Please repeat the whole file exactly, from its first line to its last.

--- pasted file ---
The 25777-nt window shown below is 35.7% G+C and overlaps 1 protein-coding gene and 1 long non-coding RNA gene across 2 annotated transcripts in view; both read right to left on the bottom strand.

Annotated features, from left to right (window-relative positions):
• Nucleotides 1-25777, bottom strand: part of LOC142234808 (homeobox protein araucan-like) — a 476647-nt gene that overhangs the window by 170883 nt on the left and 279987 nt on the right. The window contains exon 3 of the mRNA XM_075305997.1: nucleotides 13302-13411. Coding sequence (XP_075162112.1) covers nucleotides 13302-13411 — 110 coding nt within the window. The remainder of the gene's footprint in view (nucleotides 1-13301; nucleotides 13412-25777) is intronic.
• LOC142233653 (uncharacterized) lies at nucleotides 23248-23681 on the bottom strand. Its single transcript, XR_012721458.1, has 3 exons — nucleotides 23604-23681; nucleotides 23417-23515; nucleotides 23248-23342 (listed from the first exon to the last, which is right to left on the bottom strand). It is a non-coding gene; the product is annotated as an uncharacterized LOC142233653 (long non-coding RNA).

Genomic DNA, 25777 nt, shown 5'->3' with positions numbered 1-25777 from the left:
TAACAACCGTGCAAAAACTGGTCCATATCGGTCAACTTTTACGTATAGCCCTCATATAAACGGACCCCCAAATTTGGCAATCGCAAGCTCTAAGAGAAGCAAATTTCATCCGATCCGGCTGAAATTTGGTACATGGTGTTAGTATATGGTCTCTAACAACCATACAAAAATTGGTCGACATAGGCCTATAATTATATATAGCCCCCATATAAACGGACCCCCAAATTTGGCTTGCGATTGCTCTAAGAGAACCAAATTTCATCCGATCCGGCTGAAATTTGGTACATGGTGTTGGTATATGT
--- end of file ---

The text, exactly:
The 25777-nt window shown below is 35.7% G+C and overlaps 1 protein-coding gene and 1 long non-coding RNA gene across 2 annotated transcripts in view; both read right to left on the bottom strand.

Annotated features, from left to right (window-relative positions):
• Nucleotides 1-25777, bottom strand: part of LOC142234808 (homeobox protein araucan-like) — a 476647-nt gene that overhangs the window by 170883 nt on the left and 279987 nt on the right. The window contains exon 3 of the mRNA XM_075305997.1: nucleotides 13302-13411. Coding sequence (XP_075162112.1) covers nucleotides 13302-13411 — 110 coding nt within the window. The remainder of the gene's footprint in view (nucleotides 1-13301; nucleotides 13412-25777) is intronic.
• LOC142233653 (uncharacterized) lies at nucleotides 23248-23681 on the bottom strand. Its single transcript, XR_012721458.1, has 3 exons — nucleotides 23604-23681; nucleotides 23417-23515; nucleotides 23248-23342 (listed from the first exon to the last, which is right to left on the bottom strand). It is a non-coding gene; the product is annotated as an uncharacterized LOC142233653 (long non-coding RNA).

Genomic DNA, 25777 nt, shown 5'->3' with positions numbered 1-25777 from the left:
TAACAACCGTGCAAAAACTGGTCCATATCGGTCAACTTTTACGTATAGCCCTCATATAAACGGACCCCCAAATTTGGCAATCGCAAGCTCTAAGAGAAGCAAATTTCATCCGATCCGGCTGAAATTTGGTACATGGTGTTAGTATATGGTCTCTAACAACCATACAAAAATTGGTCGACATAGGCCTATAATTATATATAGCCCCCATATAAACGGACCCCCAAATTTGGCTTGCGATTGCTCTAAGAGAACCAAATTTCATCCGATCCGGCTGAAATTTGGTACATGGTGTTGGTATATGT